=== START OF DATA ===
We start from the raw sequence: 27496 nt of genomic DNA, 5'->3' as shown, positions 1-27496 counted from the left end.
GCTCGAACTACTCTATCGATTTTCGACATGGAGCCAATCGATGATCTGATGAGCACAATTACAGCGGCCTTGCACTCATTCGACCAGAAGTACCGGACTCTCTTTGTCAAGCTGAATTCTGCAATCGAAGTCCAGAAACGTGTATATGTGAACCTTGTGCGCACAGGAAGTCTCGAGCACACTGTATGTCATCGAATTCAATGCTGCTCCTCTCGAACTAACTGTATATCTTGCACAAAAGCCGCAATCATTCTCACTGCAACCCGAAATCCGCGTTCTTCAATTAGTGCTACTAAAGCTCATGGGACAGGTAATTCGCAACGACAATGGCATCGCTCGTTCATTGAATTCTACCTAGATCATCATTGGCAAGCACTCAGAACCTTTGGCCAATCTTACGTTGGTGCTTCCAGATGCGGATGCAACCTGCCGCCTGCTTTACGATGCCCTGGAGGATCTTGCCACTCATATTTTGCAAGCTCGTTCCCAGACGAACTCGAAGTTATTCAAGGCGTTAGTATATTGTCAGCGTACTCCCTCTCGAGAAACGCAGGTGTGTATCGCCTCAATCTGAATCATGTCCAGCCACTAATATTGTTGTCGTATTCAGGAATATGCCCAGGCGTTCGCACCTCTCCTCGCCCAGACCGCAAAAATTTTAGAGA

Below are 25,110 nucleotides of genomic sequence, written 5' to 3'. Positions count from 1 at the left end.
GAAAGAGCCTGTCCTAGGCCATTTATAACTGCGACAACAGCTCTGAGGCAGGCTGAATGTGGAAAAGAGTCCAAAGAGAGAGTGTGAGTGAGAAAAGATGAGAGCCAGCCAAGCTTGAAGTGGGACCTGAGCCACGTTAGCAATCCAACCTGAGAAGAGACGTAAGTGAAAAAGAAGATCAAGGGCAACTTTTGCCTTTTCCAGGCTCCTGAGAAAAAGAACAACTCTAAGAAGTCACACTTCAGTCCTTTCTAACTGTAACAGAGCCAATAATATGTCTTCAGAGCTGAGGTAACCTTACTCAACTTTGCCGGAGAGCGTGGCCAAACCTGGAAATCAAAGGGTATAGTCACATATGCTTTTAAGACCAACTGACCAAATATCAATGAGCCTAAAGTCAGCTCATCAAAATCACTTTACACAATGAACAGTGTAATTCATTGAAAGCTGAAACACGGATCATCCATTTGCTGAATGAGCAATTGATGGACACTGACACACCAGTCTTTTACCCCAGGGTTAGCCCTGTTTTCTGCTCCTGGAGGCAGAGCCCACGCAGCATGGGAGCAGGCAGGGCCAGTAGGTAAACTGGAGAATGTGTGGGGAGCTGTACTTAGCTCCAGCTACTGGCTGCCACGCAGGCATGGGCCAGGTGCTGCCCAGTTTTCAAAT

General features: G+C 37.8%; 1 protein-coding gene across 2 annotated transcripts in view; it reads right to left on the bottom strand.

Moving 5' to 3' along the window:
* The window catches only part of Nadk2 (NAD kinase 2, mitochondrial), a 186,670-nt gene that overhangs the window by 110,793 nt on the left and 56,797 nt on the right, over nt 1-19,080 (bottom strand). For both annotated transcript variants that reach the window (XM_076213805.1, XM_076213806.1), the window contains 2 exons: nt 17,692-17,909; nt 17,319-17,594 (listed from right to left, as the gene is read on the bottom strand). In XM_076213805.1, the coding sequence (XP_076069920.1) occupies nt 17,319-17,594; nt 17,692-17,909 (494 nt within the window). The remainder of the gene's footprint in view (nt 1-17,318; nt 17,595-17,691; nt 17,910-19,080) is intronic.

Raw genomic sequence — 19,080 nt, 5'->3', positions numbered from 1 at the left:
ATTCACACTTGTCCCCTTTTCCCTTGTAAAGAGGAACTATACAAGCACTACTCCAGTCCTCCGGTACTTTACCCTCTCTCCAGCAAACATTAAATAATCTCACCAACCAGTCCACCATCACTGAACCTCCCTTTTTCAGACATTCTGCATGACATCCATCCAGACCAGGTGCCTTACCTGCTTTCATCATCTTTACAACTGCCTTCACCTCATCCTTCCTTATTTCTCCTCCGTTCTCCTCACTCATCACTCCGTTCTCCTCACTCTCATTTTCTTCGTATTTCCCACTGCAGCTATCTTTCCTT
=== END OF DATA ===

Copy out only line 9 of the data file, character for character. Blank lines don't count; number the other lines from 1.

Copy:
ATTCACACTTGTCCCCTTTTCCCTTGTAAAGAGGAACTATACAAGCACTACTCCAGTCCTCCGGTACTTTACCCTCTCTCCAGCAAACATTAAATAATCTCACCAACCAGTCCACCATCACTGAACCTCCCTTTTTCAGACATTCTGCATGACATCCATCCAGACCAGGTGCCTTACCTGCTTTCATCATCTTTACAACTGCCTTCACCTCATCCTTCCTTATTTCTCCTCCGTTCTCCTCACTCATCACTCCGTTCTCCTCACTCTCATTTTCTTCGTATTTCCCACTGCAGCTATCTTTCCTT